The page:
We face career tests all the time. Our bosses may assign us to:
- Moderate a contentious meeting
- Host an important customer from out of town
- Analyze mounds of disjointed data
- Hire, train, and supervise a group of interns
When these challenges are outside our jobs, we may need to stretch, navigate uncharted waters, and overcome self-doubt.
Our results can either help or hurt our prospects for career growth.
Careers are a crap shoot.
That means that there are times when you have to roll the dice. If you don’t take chances, you won’t progress.
Career risk-taking tests our:
- Skills and knowledge
- Relationship with coworkers
- Decision-making and judgment
- Tolerance for stress
When our boss pushes us out of our comfort zone, we want to believe that s/he:
- Wouldn’t ask us to do something we couldn’t do
- Will have our backs
- Thinks this is the right time for us
So you’re ready to go, right?
Truth is: plenty of people wimp out. They make excuses or explain:
- why they aren’t ready
- why no one will accept them in that role
- how the risks are too high
Here come our fear of failure, lack of confidence, and nagging insecurities to block us again. Even coworkers with what look like strong egos and plenty of swagger feel their blood run cold when faced with a high-risk career assignment.
It’s about the stakes.
There’s no risk if nothing’s on the line. When we know we’re wagering our career future on a big assignment, we pause. Instead of believing that we’ll win, we worry that we’ll lose.
This is when you must ask yourself, “What’s the worst that could happen if I flub this?” (The real answer is never as dire as the one in your head.) Then ask, “Why do I think I would?” (Get ready to stand there thinking for a while.)
I was promoted to director of customer service at a time of significant upheaval in the department. I was also a fish out of water, knowing precious little about our customer call center, collections, and dispatching. The company was carrying over $64 million in overdue accounts and facing testy questions from regulators.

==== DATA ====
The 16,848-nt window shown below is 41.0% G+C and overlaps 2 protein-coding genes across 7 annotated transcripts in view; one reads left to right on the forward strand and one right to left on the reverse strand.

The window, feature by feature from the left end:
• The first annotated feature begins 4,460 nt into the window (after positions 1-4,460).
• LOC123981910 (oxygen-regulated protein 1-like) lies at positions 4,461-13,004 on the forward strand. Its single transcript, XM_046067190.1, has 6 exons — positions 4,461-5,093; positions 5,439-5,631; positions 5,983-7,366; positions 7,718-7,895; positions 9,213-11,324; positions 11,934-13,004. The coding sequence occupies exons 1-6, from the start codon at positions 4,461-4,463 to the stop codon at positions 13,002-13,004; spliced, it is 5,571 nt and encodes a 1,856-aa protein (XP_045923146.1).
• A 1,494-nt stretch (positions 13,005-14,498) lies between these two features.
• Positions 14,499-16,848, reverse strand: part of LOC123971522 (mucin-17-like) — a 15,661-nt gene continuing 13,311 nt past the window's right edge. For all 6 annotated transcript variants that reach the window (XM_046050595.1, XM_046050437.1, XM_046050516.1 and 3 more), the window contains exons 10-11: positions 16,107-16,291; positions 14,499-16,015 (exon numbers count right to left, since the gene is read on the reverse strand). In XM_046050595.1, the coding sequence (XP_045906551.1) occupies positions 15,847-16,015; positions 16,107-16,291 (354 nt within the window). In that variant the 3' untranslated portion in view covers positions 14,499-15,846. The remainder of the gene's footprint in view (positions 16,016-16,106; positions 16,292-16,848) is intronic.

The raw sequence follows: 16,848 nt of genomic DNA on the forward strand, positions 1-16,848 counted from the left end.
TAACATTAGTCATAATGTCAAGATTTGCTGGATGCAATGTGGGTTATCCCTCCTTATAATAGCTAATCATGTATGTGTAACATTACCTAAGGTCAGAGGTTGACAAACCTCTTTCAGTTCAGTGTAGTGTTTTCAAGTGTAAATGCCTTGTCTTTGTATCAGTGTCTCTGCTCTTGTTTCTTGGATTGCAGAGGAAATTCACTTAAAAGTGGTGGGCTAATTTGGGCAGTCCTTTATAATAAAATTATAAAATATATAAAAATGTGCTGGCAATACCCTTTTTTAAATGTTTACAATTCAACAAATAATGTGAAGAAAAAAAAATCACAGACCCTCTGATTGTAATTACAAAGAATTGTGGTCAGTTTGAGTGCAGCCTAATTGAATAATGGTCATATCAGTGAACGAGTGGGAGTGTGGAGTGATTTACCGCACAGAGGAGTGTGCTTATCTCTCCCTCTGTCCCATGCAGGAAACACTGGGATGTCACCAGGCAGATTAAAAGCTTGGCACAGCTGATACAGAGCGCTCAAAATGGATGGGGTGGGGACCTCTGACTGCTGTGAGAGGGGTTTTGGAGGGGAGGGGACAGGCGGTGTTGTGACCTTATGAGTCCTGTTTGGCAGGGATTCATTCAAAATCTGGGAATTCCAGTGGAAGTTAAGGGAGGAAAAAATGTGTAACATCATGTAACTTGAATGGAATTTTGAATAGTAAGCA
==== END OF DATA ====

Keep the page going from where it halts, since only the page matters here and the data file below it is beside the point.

I was in the job for eight weeks when my boss (the senior VP) told me I needed to make a board of director’s presentation on these issues. I was panic-stricken.
I knew the bare minimum about how the corporate financials were being impacted. Board appearance protocol was completely foreign to me, and the internal political pressure was daunting. I could have begged off but decided to gut it out.
I was more than weak-kneed as I waited “on-call.” My prepared information was solid. (The executives made sure of that!) It was the Q & A period that worried me.
I made my best effort, but more than once, corporate execs leaped to my aid without making me look bad. They often anticipated that I would not know the context for board questions and headed off awkward moments.
I survived this ordeal and so did my career. It wasn’t my best performance, but it was good enough.
The upside for me was the respect I got from employees and colleagues for having the guts to stand up and be accountable for the business functions on my watch.
Showing courage carries weight no matter what the outcome.
Go for it.
It’s not easy to stick your neck out, but it’s necessary. I’ve lost count of all the stomachaches I’ve had because I was unsure of myself. I still get them, though not as often.
You just can’t let your doubts stymie you, unless you want to stay where you are forever.
You get real points for trying. So here are 100 from me to start you off. The rest are up to you!
Photo from debaird at Flickr